I didn’t tell anybody publicly that I’ve done this. The idea is if you give any money through the Patreon, it goes back into Redox development, as soon as possible and as efficiently as possible. We now have an AML and ACPI subsystem developed from the funds that were raised with Patreon.

The second project was self-hosting, and it made significant progress. Both of these projects ended up being extremely beneficial for Redox.

That’ awesome. When those Google Summer of Codes happen and the student works on a project - I guess in your case you had two of them - do they continue with the community? Are they still into Rust and Redox, or is it like “See you later”?

Yeah, they are. And they’re still very important members of the community. I have read though that other projects have had issues with Google Summer of Code because these are students, they go back to school at the end of the summer. It’s just a fact, they have other things to work on, and they’re trying to start their career and get their degree and things like that. But they remain in the Redox community.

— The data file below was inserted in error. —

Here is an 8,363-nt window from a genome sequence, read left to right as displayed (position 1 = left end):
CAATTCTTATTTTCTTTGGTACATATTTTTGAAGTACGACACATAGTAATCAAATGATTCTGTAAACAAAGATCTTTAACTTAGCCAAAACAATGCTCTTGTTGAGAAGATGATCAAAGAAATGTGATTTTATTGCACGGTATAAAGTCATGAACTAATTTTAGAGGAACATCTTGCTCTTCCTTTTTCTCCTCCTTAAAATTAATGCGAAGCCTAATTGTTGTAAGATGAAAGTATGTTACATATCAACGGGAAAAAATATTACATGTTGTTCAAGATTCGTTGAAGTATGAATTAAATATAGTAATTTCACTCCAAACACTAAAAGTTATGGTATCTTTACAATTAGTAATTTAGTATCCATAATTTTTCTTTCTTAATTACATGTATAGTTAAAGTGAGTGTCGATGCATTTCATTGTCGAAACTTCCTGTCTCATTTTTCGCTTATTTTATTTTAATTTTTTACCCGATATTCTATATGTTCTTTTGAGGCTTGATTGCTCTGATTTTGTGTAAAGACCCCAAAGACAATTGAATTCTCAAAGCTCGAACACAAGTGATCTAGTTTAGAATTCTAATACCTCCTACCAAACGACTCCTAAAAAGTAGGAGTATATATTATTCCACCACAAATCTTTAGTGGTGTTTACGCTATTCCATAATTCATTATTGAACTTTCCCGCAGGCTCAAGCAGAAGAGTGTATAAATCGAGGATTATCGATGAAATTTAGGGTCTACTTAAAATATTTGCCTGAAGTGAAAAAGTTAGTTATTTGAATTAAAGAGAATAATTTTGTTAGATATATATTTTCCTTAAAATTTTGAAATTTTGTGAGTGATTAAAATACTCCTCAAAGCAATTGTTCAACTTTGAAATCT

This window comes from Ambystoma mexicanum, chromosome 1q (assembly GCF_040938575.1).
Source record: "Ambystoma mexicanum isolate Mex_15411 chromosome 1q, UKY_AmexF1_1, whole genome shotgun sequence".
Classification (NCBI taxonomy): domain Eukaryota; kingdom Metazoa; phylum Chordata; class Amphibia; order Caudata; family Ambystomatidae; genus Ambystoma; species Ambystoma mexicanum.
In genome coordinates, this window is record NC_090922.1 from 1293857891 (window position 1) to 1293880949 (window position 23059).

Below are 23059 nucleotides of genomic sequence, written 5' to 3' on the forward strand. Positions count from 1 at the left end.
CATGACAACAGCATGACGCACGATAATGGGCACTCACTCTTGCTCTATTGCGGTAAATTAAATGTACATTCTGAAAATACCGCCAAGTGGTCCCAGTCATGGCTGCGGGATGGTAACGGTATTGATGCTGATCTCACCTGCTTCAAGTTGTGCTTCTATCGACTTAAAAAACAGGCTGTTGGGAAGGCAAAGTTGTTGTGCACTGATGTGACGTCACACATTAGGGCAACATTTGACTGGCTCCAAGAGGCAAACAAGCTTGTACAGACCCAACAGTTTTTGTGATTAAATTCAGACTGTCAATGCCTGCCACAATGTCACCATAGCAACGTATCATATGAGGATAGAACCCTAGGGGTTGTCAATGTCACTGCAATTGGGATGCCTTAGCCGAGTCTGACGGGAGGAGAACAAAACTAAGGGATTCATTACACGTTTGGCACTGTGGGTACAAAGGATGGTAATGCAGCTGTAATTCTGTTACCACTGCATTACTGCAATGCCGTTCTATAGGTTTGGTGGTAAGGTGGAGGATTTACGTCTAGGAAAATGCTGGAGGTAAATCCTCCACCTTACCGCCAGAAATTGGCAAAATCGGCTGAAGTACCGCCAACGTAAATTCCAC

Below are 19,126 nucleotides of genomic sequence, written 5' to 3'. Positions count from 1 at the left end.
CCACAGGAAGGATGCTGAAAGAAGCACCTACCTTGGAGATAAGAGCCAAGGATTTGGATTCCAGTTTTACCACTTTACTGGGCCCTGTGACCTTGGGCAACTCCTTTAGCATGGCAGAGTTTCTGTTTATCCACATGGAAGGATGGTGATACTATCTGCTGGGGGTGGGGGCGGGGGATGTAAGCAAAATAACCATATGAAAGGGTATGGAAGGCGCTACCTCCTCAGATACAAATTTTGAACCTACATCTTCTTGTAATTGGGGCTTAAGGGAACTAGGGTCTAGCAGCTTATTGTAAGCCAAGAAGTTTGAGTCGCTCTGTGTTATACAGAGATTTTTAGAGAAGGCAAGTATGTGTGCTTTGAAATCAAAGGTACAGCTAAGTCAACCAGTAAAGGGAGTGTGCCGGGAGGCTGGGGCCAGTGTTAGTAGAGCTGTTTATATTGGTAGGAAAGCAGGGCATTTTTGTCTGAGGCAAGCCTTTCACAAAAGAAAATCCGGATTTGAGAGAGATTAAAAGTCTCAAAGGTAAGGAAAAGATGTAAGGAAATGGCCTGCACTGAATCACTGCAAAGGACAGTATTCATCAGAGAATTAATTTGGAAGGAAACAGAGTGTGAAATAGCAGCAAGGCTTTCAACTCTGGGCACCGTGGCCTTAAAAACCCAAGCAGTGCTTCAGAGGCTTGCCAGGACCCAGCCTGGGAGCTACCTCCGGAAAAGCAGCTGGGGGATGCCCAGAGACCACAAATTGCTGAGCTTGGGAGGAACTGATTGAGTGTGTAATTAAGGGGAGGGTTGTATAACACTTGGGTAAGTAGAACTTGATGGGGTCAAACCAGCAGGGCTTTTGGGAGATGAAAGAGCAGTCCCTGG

We haven’t lost anybody, but we have had school interfere to say one thing or the other, which is very important that – Ticki for example is pursuing his degree right now, and he’s been pretty quiet, but he still checks in from time to time. I don’t think we lose anybody, which is another indicator of where this project is going. We’ve been gaining contributors and very few have dropped out. The two that participated in Google Summer of Code are still working on things in Redox. I had even more contributions to the ACPI stack after the Summer of Code had ended. I had more contributions to the self-hosting, we’re almost done.

Now Ian Douglas-Scott, one of the Google Summer of Code people – well, THE one, because the other one was unofficial, funded from the Redox Patreon… He is working on porting the cookbook to Ion, so that it no longer needs Bash as a dependency. Things like that.